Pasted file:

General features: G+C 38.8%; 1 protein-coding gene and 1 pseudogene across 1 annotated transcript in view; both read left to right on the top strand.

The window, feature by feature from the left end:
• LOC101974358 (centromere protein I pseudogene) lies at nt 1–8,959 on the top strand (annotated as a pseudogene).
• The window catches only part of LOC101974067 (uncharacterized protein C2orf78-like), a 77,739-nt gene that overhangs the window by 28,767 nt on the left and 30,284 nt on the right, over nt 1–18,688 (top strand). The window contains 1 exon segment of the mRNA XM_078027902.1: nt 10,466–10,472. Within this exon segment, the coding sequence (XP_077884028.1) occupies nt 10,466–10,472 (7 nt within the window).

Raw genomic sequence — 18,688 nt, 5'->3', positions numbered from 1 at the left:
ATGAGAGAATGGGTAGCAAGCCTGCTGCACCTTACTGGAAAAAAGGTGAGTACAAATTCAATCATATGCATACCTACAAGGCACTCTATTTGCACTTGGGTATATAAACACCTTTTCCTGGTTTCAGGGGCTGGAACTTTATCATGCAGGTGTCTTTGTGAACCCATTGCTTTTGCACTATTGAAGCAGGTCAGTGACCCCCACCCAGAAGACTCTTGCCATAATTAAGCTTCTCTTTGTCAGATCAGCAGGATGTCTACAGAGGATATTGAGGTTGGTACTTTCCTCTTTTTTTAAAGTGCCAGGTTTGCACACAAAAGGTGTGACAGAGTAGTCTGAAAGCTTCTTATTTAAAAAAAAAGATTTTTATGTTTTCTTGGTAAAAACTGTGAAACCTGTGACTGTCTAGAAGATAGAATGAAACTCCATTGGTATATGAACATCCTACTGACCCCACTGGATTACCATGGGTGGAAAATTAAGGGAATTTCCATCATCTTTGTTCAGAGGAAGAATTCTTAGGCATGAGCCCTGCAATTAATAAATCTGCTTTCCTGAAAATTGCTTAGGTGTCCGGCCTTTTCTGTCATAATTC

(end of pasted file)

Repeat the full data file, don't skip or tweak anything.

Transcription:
General features: G+C 38.8%; 1 protein-coding gene and 1 pseudogene across 1 annotated transcript in view; both read left to right on the top strand.

The window, feature by feature from the left end:
• LOC101974358 (centromere protein I pseudogene) lies at nt 1–8,959 on the top strand (annotated as a pseudogene).
• The window catches only part of LOC101974067 (uncharacterized protein C2orf78-like), a 77,739-nt gene that overhangs the window by 28,767 nt on the left and 30,284 nt on the right, over nt 1–18,688 (top strand). The window contains 1 exon segment of the mRNA XM_078027902.1: nt 10,466–10,472. Within this exon segment, the coding sequence (XP_077884028.1) occupies nt 10,466–10,472 (7 nt within the window).

Raw genomic sequence — 18,688 nt, 5'->3', positions numbered from 1 at the left:
ATGAGAGAATGGGTAGCAAGCCTGCTGCACCTTACTGGAAAAAAGGTGAGTACAAATTCAATCATATGCATACCTACAAGGCACTCTATTTGCACTTGGGTATATAAACACCTTTTCCTGGTTTCAGGGGCTGGAACTTTATCATGCAGGTGTCTTTGTGAACCCATTGCTTTTGCACTATTGAAGCAGGTCAGTGACCCCCACCCAGAAGACTCTTGCCATAATTAAGCTTCTCTTTGTCAGATCAGCAGGATGTCTACAGAGGATATTGAGGTTGGTACTTTCCTCTTTTTTTAAAGTGCCAGGTTTGCACACAAAAGGTGTGACAGAGTAGTCTGAAAGCTTCTTATTTAAAAAAAAAGATTTTTATGTTTTCTTGGTAAAAACTGTGAAACCTGTGACTGTCTAGAAGATAGAATGAAACTCCATTGGTATATGAACATCCTACTGACCCCACTGGATTACCATGGGTGGAAAATTAAGGGAATTTCCATCATCTTTGTTCAGAGGAAGAATTCTTAGGCATGAGCCCTGCAATTAATAAATCTGCTTTCCTGAAAATTGCTTAGGTGTCCGGCCTTTTCTGTCATAATTC